This is my first new project on which I am going to be experimenting. I have done a couple of fairisle things, so happy with the techniques, but this will be the first proper jumper I have done. Or maybe cardigan. Who knows - first I have to swatch.

But this is going to be the first of several casting projects over the next wee while, because it is going to involve carting round many balls and lots of concentration, so I am going to start a couple of easy things as well for in between times.

The other thing I have done is sign up to the knitters tea swap...... shopping soon so that I can post to my partner, Else, who lives further north in Norway than I previously realised existed. They already have snow up there so knitting season has well and truly arrived!

Tuesday, 9 October 2007

And then there were two.....

Finished object alert.......

Well, my first finished sock has a sister now!

Some statistics:

Yarn - Colinette Skye in shade Neptune, two skeins
Needles - 3.75 addi turbo lace (these have featured a lot in my life recently)
Pattern - Made it up with advice from several google searches.
Cast on - last week!
Cast off - just now (again)

So that I have it written down somewhere.....

Cast on 20 stitches using judy's magic cast on. This was the first time that I have ever used it (my last abortive sock had a short row toe which had gaping holes down the side and was the reason that I never got beyond mid sole) and it is an invention of shear genius. Quick, simple, easy to remember and oh sooooo effective.

Then increased 4 stitches every other row 5 times, until there were a total of 40 stitches.

Gusset - increase 2 stitches every other row 9 times. This is more than average as a proportion of the total stitches but I seem to have fat ankles. Next time I might try more.

Heel..... guess! They are both subtly different, but worked in slip stitch. Next time I will take more of a note as I am going along because I have no idea now.

Then work 2 inches, and start increasing every 5th row.

See - pretty increases to fit round my bulging calf's! I would say fat calves, but they are the one bit of me that is actually mostly muscle, we do quite a bit of cycling and walking. After 10 lots of increases, start rib until the wool has nearly run out.

I cast off the second sock so many times. The first one I just did a standard cast off loosely and while it looked fine on, was very saggy when the sock was taken off. Resorting to my Knitters Handbook and deciding against a sewn bind off I tried one that involved decreasing stitches. Not quite stretchy enough. So armed with a needle I started off on my first attempt at a tubular bind off in double rib. It said I should be good at grafting (I am not) and able to do it with single rib (have never attempted) but I thought that after a glass of wine it would all be fine. And I am quite proud of myself - it's not 100% even but for a first attempt it's ok. And the actual method is again pure genius, neat, stretchy and so much less obvious than any other method.

I still might sew soles on these, but at the moment I am enjoying wearing them too much to bother (and I need to try and figure out where I can get some suitable leather, or decide to sacrifice some jeans or something).

I have nothing on my needles and I'm not sure what is coming next. Unusual for me, but the intense concerntration at the end of this project meant that I had no time to daydream about what was coming next.

Either a malabrigo jumper for me, or something out of rowanspun 4-ply or the black man jumper. Who know's which way the wind will blow!

Friday, 5 October 2007

My first ever finished sock!

This is my first ever finished sock!

And I was so exited to have finally finished one that I immediatly cast on for the second. I have read a lot of second sock syndrome tales in the knitting blog world and feel it is important to maintain momentum at this stage. Normally, I have suffered from first sock syndrome, I once turned a heel on a pair of very short top down socks, but I never got anywhere near finishing one. So this, I feel, is me coming out and being presented to the knitting society at my debutante ball!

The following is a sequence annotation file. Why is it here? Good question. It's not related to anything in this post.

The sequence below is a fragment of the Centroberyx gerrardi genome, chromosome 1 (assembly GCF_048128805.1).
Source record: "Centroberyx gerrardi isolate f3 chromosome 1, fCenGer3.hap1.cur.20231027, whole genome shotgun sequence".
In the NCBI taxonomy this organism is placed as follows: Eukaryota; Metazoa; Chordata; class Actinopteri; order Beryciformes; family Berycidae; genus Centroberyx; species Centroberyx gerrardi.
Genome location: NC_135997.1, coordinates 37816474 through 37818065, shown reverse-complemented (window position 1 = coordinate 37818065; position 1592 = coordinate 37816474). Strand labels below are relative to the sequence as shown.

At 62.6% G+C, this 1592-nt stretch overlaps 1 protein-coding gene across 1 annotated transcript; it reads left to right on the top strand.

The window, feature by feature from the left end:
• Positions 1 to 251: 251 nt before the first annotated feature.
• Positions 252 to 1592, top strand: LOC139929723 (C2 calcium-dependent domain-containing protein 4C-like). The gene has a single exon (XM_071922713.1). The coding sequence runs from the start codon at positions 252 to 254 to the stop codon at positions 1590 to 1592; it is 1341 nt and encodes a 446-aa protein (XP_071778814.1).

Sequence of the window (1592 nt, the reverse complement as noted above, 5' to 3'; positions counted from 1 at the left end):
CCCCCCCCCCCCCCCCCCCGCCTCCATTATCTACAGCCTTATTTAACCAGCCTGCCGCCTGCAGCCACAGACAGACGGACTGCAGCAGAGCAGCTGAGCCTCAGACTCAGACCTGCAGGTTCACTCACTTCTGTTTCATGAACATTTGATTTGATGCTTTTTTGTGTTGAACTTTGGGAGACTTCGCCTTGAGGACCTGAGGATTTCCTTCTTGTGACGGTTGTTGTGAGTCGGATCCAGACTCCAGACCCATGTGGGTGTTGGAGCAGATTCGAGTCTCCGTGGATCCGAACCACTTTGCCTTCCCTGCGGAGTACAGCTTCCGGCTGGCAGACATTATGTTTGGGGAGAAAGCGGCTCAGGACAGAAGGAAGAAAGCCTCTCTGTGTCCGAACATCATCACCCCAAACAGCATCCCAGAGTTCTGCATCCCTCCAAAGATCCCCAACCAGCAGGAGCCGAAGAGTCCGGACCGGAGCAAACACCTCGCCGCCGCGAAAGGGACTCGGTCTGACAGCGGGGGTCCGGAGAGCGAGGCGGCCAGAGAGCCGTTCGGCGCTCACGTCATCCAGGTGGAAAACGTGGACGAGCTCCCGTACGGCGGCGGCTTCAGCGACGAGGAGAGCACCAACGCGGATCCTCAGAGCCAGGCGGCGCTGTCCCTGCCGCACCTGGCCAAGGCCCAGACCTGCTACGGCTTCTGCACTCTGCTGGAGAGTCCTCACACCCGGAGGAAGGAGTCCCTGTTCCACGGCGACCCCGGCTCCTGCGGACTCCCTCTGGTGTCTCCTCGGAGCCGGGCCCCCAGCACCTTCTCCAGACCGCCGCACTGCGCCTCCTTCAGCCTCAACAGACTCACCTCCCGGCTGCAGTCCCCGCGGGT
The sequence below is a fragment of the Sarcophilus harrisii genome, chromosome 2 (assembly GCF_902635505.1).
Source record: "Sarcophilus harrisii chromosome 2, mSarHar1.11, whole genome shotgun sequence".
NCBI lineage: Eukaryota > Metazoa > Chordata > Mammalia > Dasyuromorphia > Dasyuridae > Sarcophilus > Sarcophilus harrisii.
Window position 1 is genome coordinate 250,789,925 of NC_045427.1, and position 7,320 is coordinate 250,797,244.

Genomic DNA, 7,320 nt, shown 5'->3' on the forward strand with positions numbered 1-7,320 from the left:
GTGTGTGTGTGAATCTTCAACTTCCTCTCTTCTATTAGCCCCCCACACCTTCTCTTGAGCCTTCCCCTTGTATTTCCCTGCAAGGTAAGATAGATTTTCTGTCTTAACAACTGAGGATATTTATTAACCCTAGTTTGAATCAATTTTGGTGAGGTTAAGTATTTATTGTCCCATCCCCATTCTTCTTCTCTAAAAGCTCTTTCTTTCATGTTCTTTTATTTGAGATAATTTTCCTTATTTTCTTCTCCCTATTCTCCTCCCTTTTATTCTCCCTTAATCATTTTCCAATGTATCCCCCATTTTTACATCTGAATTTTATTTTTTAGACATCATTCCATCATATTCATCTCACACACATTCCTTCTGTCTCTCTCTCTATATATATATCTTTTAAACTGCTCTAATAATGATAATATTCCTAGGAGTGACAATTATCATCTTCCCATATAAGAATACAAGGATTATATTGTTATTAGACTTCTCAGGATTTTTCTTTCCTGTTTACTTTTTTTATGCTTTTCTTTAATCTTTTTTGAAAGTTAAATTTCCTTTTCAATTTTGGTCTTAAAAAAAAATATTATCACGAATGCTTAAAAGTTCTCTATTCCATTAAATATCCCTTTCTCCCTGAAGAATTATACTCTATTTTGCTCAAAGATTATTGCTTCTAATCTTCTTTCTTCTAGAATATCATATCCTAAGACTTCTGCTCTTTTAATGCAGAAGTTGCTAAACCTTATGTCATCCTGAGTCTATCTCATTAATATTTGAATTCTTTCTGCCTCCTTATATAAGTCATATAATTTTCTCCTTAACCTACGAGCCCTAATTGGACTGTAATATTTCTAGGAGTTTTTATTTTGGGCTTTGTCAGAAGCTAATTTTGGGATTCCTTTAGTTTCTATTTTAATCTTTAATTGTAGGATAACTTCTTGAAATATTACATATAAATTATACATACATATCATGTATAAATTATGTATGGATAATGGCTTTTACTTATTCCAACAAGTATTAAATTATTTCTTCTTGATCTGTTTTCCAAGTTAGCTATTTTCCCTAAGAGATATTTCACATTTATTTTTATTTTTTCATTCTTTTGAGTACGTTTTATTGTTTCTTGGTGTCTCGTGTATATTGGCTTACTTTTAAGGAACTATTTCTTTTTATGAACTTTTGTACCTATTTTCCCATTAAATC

I made the socks toe up. I like the concept of knitting until one runs out of wool. This made them quite long, but that was sort of hoped for; I truly didn't have a clue how much wool there was in a skein and how much sock it would make.

But as you can see they are well above calf length, but not quite knee high. Being made of sort of worsted weight wool, with 3.75mm needles (a lot smaller than the suggested 4.5's, but I am intending on getting a fair amount of wear here and tighter normally lasts longer)

Most likely I am going to wear these as sort of sock slippers for lounging round the house. As you can see from the state of the unsanded and wood worm riddled floorboards in my sitting room this is going to give the poor things a certain amount of heavy wear. So much that I am seriously considering sewing some sort of either leather or something else hard wearing to the soles as protection. Kind of a more colourful and cheerful version of those nepali sock slipper things my mum wore in the days when I was young.

As you can see my second ball of wool is behaving rather differently to the first. I don't mind this at all, and the exitement of seeing what is going to happen to the pattern on the next repeat is great. Plus if I am going to get all into these handpainted skeins of pure luxury then it is just something you have to love.

But the whole sock knitting thing is mostly down to my recent discovery of the magic loop method of knitting in a circle. How great it is and how much easier is it to control than all those pointy and spikey dpn's? (Lots!) How did I not know about it until a few weeks ago? (Ignorance and not enough blog reading)

So, sock knitters of the world - I owe you all an apology. I thought you were all mad, and I am starting to have my suspicions that you were right all along. I still think I am going to knit jumpers, but the odd pair might be slipping into the equation every so often, and it gives me the perfect excuse to buy some lovely colourful and fantastic wool.

Tuesday, 2 October 2007

Beautiful Harebell Lace.......

Another finished object has risen from the blocking bed....

Modelled on my apple tree....

And on my garden bench.

Finished Object Stats

Yarn - Laceweight Merino from Yarnsnob (100g skein - I had 11 yards left)

Needles - 3.75mm addi lace turbos, 80cm long

Pattern - Harebell lace Fichu from Victorian Lace Today - heavily modified (some explanation later on)

Cast on - 11 August

Finished - 27 September

Finished Dimensions - 13" by 64" after blocking

This is a picture of the origional pattern.

I took the harebell part of this chart, and knit 25 repeats of 4 sets of it across the scarf. These were offset so that the difference in stitch numbers was evened out.

I then knit on the picoty pointy border using the same attachment method as the myrtle leaf shawl.

And the combination makes a lovely squishy warm scarf that is just perfect to be a birthday present for my mum. Her birthday has already been (and she has no idea I have a blog) but I will deliver it in person in about a month!

The next project has been conceived - I have 2 skeins of Colinette Skye in neptune colourway, and I am going to make bedsocks!